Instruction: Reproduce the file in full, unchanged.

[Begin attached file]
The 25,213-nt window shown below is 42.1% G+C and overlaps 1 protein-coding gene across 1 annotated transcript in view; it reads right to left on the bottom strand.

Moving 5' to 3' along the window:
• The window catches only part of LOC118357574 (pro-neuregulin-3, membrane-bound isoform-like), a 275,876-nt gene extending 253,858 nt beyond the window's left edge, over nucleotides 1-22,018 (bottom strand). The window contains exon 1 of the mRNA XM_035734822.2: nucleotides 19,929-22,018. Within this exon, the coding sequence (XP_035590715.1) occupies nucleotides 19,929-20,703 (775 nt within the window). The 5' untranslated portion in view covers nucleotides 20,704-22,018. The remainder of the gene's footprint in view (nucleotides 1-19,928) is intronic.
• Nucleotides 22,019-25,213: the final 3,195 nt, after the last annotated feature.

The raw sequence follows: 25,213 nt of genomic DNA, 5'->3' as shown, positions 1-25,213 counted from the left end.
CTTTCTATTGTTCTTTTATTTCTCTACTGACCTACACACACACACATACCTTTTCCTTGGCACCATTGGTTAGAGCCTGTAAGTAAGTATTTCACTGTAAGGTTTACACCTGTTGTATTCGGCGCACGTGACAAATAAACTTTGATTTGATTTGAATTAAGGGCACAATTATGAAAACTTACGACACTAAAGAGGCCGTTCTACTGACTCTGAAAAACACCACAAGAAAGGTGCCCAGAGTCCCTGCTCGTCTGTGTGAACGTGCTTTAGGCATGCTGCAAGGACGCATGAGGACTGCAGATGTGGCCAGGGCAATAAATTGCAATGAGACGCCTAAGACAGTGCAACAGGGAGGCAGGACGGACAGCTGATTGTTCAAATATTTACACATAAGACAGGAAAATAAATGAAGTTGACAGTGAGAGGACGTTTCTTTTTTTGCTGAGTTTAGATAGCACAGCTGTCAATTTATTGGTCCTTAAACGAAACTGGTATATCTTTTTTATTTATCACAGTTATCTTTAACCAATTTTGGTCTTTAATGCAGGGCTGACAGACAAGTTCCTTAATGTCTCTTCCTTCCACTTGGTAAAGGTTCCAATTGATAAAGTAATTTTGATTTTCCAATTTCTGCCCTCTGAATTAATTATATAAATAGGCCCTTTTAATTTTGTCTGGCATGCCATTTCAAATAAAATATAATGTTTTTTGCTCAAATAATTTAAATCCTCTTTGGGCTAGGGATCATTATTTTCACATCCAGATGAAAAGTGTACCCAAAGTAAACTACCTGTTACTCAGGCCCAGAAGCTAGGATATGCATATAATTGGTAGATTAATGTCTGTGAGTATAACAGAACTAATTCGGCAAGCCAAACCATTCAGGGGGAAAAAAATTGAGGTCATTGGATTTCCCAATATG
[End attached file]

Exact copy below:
The 25,213-nt window shown below is 42.1% G+C and overlaps 1 protein-coding gene across 1 annotated transcript in view; it reads right to left on the bottom strand.

Moving 5' to 3' along the window:
• The window catches only part of LOC118357574 (pro-neuregulin-3, membrane-bound isoform-like), a 275,876-nt gene extending 253,858 nt beyond the window's left edge, over nucleotides 1-22,018 (bottom strand). The window contains exon 1 of the mRNA XM_035734822.2: nucleotides 19,929-22,018. Within this exon, the coding sequence (XP_035590715.1) occupies nucleotides 19,929-20,703 (775 nt within the window). The 5' untranslated portion in view covers nucleotides 20,704-22,018. The remainder of the gene's footprint in view (nucleotides 1-19,928) is intronic.
• Nucleotides 22,019-25,213: the final 3,195 nt, after the last annotated feature.

The raw sequence follows: 25,213 nt of genomic DNA, 5'->3' as shown, positions 1-25,213 counted from the left end.
CTTTCTATTGTTCTTTTATTTCTCTACTGACCTACACACACACACATACCTTTTCCTTGGCACCATTGGTTAGAGCCTGTAAGTAAGTATTTCACTGTAAGGTTTACACCTGTTGTATTCGGCGCACGTGACAAATAAACTTTGATTTGATTTGAATTAAGGGCACAATTATGAAAACTTACGACACTAAAGAGGCCGTTCTACTGACTCTGAAAAACACCACAAGAAAGGTGCCCAGAGTCCCTGCTCGTCTGTGTGAACGTGCTTTAGGCATGCTGCAAGGACGCATGAGGACTGCAGATGTGGCCAGGGCAATAAATTGCAATGAGACGCCTAAGACAGTGCAACAGGGAGGCAGGACGGACAGCTGATTGTTCAAATATTTACACATAAGACAGGAAAATAAATGAAGTTGACAGTGAGAGGACGTTTCTTTTTTTGCTGAGTTTAGATAGCACAGCTGTCAATTTATTGGTCCTTAAACGAAACTGGTATATCTTTTTTATTTATCACAGTTATCTTTAACCAATTTTGGTCTTTAATGCAGGGCTGACAGACAAGTTCCTTAATGTCTCTTCCTTCCACTTGGTAAAGGTTCCAATTGATAAAGTAATTTTGATTTTCCAATTTCTGCCCTCTGAATTAATTATATAAATAGGCCCTTTTAATTTTGTCTGGCATGCCATTTCAAATAAAATATAATGTTTTTTGCTCAAATAATTTAAATCCTCTTTGGGCTAGGGATCATTATTTTCACATCCAGATGAAAAGTGTACCCAAAGTAAACTACCTGTTACTCAGGCCCAGAAGCTAGGATATGCATATAATTGGTAGATTAATGTCTGTGAGTATAACAGAACTAATTCGGCAAGCCAAACCATTCAGGGGGAAAAAAATTGAGGTCATTGGATTTCCCAATATG